Sunday, June 24, 2007
Going the Distance
Last summer, I took a one-week "Art and Spirituality" course in Berkeley. One of my classmates was a professional hospital chaplain. When I told her how much I enjoy my own hospital work, how it's often the highlight of my week, she nodded and said, "Yes, exactly! People who know me can't believe that I like getting phone calls at 3 a.m. when a patient's dying, that I'm happy to drag myself out of bed in the middle of the night to go there. But there's so much love at those bedsides: how could anyone want to miss that?"
I don't think I'd enjoy being woken up at 3 a.m.; one of the advantages of being a volunteer is that I work very limited hours of my own choosing, and that I'm not on call. But I knew what she meant about the love.
I've written here before about how the hospital has increased my faith in an afterworld, or an otherworld: a world, anyway, that we only perceive in brief snatches from our current vantage point. But my interactions with patients and their families have also given me more faith in this world, the one we're living in now. Because amid all the pain and fear and loss at the hospital, the prayers and questions and anger, the screams and the smells, there's also, almost always, amazing love.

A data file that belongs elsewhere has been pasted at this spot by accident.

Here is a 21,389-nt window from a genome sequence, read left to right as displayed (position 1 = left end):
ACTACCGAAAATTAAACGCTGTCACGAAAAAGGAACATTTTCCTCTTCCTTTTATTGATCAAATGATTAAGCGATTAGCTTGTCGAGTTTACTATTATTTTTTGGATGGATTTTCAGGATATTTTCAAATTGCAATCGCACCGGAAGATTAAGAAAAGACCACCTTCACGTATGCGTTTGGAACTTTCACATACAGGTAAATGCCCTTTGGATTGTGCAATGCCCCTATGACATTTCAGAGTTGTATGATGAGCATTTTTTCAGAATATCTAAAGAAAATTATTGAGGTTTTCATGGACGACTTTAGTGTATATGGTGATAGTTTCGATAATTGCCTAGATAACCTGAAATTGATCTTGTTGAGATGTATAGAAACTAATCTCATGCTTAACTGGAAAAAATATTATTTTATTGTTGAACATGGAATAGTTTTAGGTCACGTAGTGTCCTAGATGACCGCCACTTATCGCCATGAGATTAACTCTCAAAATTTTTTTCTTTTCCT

Sometimes it's the love family members feel for the patient: the daughter who gently strokes her mother's hair after a heart attack; the husband who tells me how beautiful and vivacious his wife was before Alzheimer's turned her into a terrified stranger; the young parents who hold and soothe their miserable toddler. Sometimes it's the love of friends who've become family: the nursing-home aide who comes to the hospital to reassure a demented elderly patient who believes that she's his sister; the woman who spends three anxious hours in the Family Trauma Consult Room during her next-door neighbor's code; the two men, Buddhist and Muslim, who ask me to pray for their sleeping Mormon friend. Sometimes it's the love the patient expresses for others: relatives, friends, pets, God, the nurses, the doctors -- sometimes even the volunteer chaplain.
Love, I've become convinced, is what keeps people going through their own medical crises. However essential medical science may be, what patients love is finally what heals them, what makes them want to live. Love gives friends and family the strength to spend hours -- or weeks, months, years -- in the chaotic, often unpleasant environs of acute or chronic illness. Love gives us the ability to go the distance.
I knew all this intellectually before I started volunteering at the hospital. Now I know it in my bones.
And I also know that my work calls me to love those who feel unloved: the elderly patient dying alone in the ED, the homeless patient about to be discharged back onto the street, the alcoholic brought to the hospital after a suicide attempt. My job is to make love visible to those who can't see it.
And when I can't do that -- when I fall short because of my own faults, the patient's abrasiveness, or simple lack of access (the patient is asleep, unconscious, or surrounded by too many medical personnel for me to get near the bed) -- my job is to have faith that the love is still there, somewhere, anyway, and to pray that the patient will find it.
If I'm ever alone and unloved in an emergency room, I hope someone will do the same for me.